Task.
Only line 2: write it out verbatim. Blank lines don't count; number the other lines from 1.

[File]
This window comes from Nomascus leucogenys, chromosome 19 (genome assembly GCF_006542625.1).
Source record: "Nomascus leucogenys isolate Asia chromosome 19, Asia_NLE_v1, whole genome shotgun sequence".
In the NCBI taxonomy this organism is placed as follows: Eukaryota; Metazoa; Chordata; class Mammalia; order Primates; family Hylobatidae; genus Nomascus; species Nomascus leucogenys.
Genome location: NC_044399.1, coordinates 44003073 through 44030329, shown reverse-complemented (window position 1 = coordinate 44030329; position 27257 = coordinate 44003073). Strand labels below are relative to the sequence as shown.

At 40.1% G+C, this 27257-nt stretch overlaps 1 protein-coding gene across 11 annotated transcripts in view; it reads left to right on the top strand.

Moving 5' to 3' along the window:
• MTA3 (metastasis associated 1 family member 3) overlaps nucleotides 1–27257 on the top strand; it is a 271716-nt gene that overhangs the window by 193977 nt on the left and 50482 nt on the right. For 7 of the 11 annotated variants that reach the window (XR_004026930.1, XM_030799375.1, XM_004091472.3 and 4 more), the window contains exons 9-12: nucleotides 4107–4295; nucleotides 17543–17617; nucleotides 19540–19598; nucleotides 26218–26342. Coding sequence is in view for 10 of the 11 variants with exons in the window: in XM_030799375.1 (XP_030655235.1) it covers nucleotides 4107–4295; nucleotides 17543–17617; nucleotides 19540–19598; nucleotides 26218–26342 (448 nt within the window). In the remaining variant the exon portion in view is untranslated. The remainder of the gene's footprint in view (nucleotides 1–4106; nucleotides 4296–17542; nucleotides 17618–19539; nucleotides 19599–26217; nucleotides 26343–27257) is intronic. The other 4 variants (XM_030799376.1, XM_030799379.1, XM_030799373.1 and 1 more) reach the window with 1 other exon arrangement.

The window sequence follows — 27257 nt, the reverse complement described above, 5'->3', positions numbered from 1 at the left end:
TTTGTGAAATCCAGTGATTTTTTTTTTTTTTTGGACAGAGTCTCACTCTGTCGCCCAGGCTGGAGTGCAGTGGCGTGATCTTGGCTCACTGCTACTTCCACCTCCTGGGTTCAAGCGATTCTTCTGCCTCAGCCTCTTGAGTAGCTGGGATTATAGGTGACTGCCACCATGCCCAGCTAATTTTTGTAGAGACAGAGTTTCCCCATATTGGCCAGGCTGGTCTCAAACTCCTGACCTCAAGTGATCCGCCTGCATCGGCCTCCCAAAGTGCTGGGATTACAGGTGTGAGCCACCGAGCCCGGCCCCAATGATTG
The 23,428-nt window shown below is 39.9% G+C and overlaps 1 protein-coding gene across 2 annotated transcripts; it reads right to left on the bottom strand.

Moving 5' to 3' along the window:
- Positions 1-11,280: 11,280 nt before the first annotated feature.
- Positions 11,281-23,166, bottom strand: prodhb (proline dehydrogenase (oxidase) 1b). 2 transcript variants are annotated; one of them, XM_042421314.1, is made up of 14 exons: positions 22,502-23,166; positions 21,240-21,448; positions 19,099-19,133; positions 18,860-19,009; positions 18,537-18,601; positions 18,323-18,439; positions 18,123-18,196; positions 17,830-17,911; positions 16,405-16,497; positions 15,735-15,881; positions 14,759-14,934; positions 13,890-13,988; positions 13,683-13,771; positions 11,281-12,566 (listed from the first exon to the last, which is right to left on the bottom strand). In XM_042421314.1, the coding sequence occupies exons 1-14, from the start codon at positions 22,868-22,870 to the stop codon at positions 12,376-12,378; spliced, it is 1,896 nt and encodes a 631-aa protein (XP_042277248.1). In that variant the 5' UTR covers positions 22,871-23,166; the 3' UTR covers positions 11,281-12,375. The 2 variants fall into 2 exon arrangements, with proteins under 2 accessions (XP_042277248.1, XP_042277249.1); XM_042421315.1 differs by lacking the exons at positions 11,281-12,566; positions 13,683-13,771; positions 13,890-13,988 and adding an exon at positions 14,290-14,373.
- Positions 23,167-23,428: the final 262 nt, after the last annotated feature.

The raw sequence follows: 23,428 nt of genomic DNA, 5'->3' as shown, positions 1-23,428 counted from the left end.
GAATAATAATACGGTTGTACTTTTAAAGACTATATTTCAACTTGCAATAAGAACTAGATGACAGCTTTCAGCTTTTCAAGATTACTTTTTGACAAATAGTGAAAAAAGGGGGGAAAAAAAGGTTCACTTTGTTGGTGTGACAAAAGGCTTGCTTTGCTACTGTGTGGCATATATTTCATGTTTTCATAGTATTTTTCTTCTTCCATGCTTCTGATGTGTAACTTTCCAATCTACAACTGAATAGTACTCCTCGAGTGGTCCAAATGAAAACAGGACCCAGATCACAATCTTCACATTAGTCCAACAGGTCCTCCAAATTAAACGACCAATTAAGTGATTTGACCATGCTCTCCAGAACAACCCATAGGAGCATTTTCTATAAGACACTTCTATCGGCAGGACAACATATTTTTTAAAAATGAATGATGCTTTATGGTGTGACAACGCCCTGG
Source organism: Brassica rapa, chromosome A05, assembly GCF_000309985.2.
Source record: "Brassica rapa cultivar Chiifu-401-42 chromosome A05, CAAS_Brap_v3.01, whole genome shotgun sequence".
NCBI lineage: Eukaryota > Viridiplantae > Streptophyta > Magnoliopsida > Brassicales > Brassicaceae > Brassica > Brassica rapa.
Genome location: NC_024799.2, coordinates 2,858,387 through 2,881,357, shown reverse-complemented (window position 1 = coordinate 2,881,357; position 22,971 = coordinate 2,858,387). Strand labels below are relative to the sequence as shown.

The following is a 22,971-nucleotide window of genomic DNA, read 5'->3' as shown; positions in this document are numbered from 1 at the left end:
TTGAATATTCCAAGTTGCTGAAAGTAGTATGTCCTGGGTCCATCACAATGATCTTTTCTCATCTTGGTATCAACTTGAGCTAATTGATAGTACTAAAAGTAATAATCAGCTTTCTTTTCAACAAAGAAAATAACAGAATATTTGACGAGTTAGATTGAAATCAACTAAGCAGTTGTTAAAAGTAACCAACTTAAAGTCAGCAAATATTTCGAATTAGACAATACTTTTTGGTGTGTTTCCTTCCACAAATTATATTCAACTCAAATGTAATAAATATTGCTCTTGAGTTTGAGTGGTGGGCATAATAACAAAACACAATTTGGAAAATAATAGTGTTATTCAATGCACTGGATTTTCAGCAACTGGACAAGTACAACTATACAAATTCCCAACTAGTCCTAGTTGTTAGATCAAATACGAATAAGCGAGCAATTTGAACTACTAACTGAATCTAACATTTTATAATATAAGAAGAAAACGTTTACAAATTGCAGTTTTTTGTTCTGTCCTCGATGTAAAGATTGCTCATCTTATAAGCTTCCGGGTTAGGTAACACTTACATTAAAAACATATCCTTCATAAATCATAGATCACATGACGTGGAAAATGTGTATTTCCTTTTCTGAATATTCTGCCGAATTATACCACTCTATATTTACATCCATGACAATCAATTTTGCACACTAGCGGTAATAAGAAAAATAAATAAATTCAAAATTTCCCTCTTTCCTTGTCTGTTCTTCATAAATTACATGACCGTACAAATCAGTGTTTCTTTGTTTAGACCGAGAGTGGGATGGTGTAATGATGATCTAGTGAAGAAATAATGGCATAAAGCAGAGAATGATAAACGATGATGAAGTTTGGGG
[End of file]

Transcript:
Source record: "Nomascus leucogenys isolate Asia chromosome 19, Asia_NLE_v1, whole genome shotgun sequence".